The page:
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US temptation for regime change persists

Mohammad Jamil

REGIME change policy has been characteristic of almost all US presidencies; however after the 2nd World War seven cases of the CIA’s globe-spanning campaign of coups have been conspicuous. As regards the CIA’s exploits, David Wise in his famous book titled ‘The American Police State: The government against the people’ published in 1976, wrote on page 223: “The CIA helped to overthrow the government of Iran in 1953 and Guatemala in 1954; it secretly trained Tibetans in Colorado in the late fifties to infiltrate their homeland and fight the Chinese Communists. It supported the rebels fighting Sukarno in 1958; invaded Cuba at the Bay of Pigs in 1961. And it encouraged the military coups in Vietnam and Chile in which the leaders of those countries were killed”. There is incontrovertible evidence that the CIA hatched conspiracies for assassination of Petrice Lumumba, the first Prime Minister of Congo.
There is a perception that CIA is at work in Venezuela to topple its government. The White House on Friday warned Russia and other countries backing President Nicolas Maduro against sending troops and military equipment to Venezuela, saying the United States would view such actions as a direct threat to the region’s security. The warning comes after two Russian air force planes landed outside of Caracas on Saturday, believed to be carrying nearly 100 Russian Special Forces and Cyber-security personnel. “We strongly caution actors external to the Western Hemisphere against deploying military assets to Venezuela or elsewhere in the Hemisphere, with the intent of establishing or expanding military operations,” White House National Security Adviser John Bolton said in a statement. The US recognised Juan Guaido, the leader of the National Assembly, as Venezuela’s interim President earlier this year after the opposition leader declared himself the country’s leader.
As President Trump pulls US troops out of Syria and Afghanistan, his Secretary of State Mike Pompeo and National Security Adviser John Bolton are focusing on Venezuela and other parts of the region. Though Venezuela poses no threat to the United States, it is one of the world’s largest oil producers, and reportedly most of its oil revenues go to pay off Russia. In August 2017, President Trump had said: “We have many options for Venezuela including the military option; by the way, I’m not going to rule out a military option. We’re all over the world, and we have troops all over the world in places that are very, very far away. Venezuela is not very far away, and the people are suffering, and they’re dying. We have many options for Venezuela, including a possible military option, if necessary.” This statement speaks volumes about his intentions.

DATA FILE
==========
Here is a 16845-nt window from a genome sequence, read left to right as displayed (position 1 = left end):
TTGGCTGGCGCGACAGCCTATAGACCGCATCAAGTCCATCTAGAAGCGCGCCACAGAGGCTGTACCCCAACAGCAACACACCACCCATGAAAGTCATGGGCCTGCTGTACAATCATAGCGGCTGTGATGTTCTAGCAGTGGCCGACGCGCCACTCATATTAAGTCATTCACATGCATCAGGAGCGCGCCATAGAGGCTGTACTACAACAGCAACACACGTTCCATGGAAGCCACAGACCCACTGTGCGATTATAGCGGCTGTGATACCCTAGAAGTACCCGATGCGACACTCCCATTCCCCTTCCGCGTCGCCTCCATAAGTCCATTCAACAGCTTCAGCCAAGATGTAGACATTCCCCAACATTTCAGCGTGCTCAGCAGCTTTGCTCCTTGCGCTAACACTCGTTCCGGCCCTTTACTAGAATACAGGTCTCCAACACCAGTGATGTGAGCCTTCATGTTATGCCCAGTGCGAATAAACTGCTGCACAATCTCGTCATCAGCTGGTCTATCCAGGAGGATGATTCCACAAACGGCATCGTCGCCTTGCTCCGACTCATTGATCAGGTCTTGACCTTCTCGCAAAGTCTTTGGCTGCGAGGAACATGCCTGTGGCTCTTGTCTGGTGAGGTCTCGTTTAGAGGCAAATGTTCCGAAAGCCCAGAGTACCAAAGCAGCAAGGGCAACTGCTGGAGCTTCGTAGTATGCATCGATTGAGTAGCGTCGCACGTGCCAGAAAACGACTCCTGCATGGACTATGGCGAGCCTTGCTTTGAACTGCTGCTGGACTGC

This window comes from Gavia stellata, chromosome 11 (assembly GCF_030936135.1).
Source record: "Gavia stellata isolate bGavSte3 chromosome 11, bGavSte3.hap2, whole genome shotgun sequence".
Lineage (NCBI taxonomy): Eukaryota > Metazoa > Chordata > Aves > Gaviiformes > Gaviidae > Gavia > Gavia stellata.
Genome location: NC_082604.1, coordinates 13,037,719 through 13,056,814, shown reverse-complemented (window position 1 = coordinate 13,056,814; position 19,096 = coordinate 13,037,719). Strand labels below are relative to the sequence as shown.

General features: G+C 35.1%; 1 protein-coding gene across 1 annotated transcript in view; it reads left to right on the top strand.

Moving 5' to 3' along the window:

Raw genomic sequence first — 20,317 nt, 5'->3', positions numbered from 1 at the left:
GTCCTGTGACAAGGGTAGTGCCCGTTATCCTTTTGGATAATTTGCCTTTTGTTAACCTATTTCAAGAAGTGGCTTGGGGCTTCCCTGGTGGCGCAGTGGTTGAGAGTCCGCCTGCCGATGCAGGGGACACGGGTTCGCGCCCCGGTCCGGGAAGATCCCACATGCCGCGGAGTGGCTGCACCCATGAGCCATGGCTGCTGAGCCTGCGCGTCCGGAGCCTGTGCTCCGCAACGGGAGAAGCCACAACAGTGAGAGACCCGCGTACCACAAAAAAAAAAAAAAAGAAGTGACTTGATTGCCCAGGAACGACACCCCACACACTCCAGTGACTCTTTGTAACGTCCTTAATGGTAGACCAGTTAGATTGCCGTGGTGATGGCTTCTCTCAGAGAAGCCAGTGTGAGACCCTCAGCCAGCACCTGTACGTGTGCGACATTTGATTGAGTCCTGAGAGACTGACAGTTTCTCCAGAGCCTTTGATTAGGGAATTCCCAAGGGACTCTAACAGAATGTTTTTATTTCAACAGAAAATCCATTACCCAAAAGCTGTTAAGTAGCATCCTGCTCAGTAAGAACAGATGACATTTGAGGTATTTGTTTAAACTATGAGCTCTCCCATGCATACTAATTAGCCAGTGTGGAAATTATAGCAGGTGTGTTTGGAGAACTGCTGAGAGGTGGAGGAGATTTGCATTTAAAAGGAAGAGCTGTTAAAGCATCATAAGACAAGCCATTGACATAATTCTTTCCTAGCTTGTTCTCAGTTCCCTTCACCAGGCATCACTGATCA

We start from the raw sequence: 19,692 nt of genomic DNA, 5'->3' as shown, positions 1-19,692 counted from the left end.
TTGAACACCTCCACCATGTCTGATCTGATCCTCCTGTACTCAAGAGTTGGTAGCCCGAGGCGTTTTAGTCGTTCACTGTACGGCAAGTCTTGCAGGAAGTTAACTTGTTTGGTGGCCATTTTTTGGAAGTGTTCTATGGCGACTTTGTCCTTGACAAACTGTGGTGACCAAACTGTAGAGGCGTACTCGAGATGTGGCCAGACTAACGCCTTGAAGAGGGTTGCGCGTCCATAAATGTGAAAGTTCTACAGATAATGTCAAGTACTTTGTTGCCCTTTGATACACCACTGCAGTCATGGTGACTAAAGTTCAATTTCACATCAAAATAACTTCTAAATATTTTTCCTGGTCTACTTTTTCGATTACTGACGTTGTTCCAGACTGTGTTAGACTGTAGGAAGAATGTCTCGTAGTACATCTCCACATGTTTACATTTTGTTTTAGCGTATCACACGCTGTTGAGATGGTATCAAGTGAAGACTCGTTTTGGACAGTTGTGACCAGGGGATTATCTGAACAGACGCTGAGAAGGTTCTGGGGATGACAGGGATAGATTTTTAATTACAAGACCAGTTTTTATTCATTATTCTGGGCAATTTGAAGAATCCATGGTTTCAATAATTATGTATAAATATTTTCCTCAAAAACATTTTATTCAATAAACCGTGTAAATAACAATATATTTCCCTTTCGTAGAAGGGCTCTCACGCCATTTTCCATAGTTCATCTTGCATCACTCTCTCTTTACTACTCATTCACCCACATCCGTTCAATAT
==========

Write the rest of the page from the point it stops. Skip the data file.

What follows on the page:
In 2002, President Hugo Chavez had confronted a military coup supported by the United States. Governments across Latin American had rallied in defense of Chavez’s government, and the coup fizzled. Now Latin America has more conservative governments that feel threatened by the exodus of some 3 million Venezuelans into neighboring countries. However, the hegemonic presumption is that Latin America is the United States’ backyard, and in this backdrop Venezuela is seen as a private domain where Washington can do what it pleases, with or without the support of other countries. Trump’s special envoy to Venezuela, Elliott Abrams, had been pursuing regime change in Latin America through illegal means 30 years ago. He served in foreign policy positions for Presidents Ronald Reagan, George W. Bush and Donald Trump. Convicted of withholding information from Congress in the Iran-Contra conspiracy, Abrams was pardoned by the late President Bush.
The CIA has a 75-year history of regime change operations in Latin America going back to the coup in Guatemala (1954), the failed invasion of Cuba (1961), scores of assassination attempts in Cuba (1961-2001), the invasion of the Dominican Republic (1965), election meddling and a coup in Chile (1964-73), intervention in Nicaragua (1980s), invasion of Panama (1990) and a soft coup in Honduras (2009). While we don’t have verifiable information about the CIA’s activities in Venezuela today, U.S. regime change operations in Latin America have consistent features, some of which are visible in Venezuela today. Supporters of Socialist President Nicholas Maduro blame Washington for the country’s woes, as the sanctions have crippled Venezuela’s economy coupled with sharp decline in oil prices four years ago. Oil sales account for 95 percent of export revenues. They accuse the US of attempting covert regime change in 2017 by stirring nation-wide riots to replace government with pro-Washington puppet.
The colonial powers had created divisions and break-up of colonies at the time of their independence and manipulated certain territorial and border disputes to remain unresolved, which could enable them to keep the neighbouring countries in a state of war. Old Arab States were crushed and new ones were created. Israel was created in place of Palestine. The Congo was divided into Brazzaville and Leopoldville. Vietnam and Korea were both divided into North and South. China was divided into Peoples’ Republic of China and Taiwan and Hong Kong. Thus an organization like the CIA was needed to implement rather advance America’s imperialist agenda. They had thought North Vietnam an easy morsel, and on specious grounds and patent lies they took on the Communist State. But they could not subdue it, and their own satellite South Vietnam imploded into formidable popular resistance against them and their puppets. And the rest is history.
—The writer is a senior journalist based in Lahore.